To meet members’ changing needs, JEA launches anywhereJEA initiative geared toward flexible online programming

Teaching journalism and advising student media matters more than ever, but the challenges of 2020 have made it increasingly difficult. With so many questions about whether, when and how schools will reopen for face-to-face instruction and constantly changing conditions affecting the possibility of in-person conventions and learning opportunities, JEA can offer reassurance.

Wherever you are and whatever you need, JEA will continue to develop new models and resources to help. Through digital, virtual offerings, the Journalism Education Association is pleased to introduce anywhereJEA, a commitment to the scholastic journalism education community for ongoing, continuous support.

Earlier this month, 232 attendees had the first opportunity to experience a reimagined JEA program by participating in JEAai, the annual Advisers Institute, in a unique virtual conference setting. In a platform researched and coordinated by JEA Executive Director Kelly Glasscock, CJE, advisers had opportunities to learn and interact from anywhere via live sessions, on-demand content, video, chat, meet-ups, shared work spaces and interactive components like messaging, polls and contests.

“The overwhelmingly positive response to JEAai was an indicator of how well we can still serve members, even if it looks a little different,” Glasscock said. “We maintained the same high standard of excellence in our programming while becoming more accessible to advisers. This meant that advisers who haven’t been able to attend in person could join the experience for the first time, and those who regularly attended received the same value.” 

JEAai was just the first of multiple anywhereJEA experiences in the works. Virtual roundtables is another one of the opportunities that are being provided.

“We are all in such different places, but we have many of the same concerns,” Adwers said. “Our goal for these roundtables is to create a place where teachers and advisers of all levels can share ideas, troubleshoot and develop possible solutions. We also hope to get ideas for new content or adjustments to the JEA Curriculum Initiative.”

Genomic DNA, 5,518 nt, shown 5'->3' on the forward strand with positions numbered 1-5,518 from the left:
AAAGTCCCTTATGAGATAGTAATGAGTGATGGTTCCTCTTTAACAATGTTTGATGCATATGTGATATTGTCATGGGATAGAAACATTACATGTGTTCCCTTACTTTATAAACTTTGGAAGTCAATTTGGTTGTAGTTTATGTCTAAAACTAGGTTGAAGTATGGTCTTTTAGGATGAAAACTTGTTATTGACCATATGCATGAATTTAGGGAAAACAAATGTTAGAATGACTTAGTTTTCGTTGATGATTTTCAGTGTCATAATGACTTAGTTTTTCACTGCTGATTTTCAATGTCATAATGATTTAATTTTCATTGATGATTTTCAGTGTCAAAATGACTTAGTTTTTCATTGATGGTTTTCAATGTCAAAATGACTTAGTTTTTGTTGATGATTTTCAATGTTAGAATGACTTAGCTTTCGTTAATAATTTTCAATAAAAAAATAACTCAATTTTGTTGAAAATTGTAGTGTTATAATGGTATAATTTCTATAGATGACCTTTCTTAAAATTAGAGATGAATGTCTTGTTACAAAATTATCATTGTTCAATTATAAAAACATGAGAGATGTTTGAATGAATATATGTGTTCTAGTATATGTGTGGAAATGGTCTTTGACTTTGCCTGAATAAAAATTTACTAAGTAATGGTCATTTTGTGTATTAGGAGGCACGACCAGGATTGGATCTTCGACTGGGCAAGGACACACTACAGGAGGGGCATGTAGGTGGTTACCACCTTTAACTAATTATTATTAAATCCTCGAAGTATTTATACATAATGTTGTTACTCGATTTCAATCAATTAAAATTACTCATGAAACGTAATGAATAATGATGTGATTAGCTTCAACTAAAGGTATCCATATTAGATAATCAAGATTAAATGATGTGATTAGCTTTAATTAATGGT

Serving members online and in new ways is a priority for all JEA leaders. Contest Chair Nancy Smith, MJE, met with her team in June to develop a virtual format for the National Student Media Contests beginning with the fall contests. Students will have the opportunity to practice their skills, compete for recognition and gain valuable feedback from judges through an online scoring system regardless of whether an in-person event is possible for the National High School Journalism Convention.

Similarly, Certification Chair Amy Sorrell, MJE, has been researching options for remote proctoring of the Certified Journalism Educator and Master Journalism Educator exams. Soon members will have the opportunity to test without traveling. Certification will be available anywhere.

As journalism teachers continue to navigate uncertain times, JEA will adapt.

“Great educators are nimble and flexible, and members should expect nothing less from us as a top-notch professional association. We are excited to model the ability to reinvent signature programs, adjust services as needed and explore new offerings,” said JEA President Sarah Nichols, MJE. “Teachers are nervous and frustrated, and it’s essential for us to provide connections and support beyond our standard offerings. Embracing the anywhereJEA mindset, we can help each other learn, improve and innovate in order to provide the best learning experiences for students.”

For more information about the Journalism Education Association and anywhereJEA, click here or contact JEA Executive Director Kelly Glasscock here.

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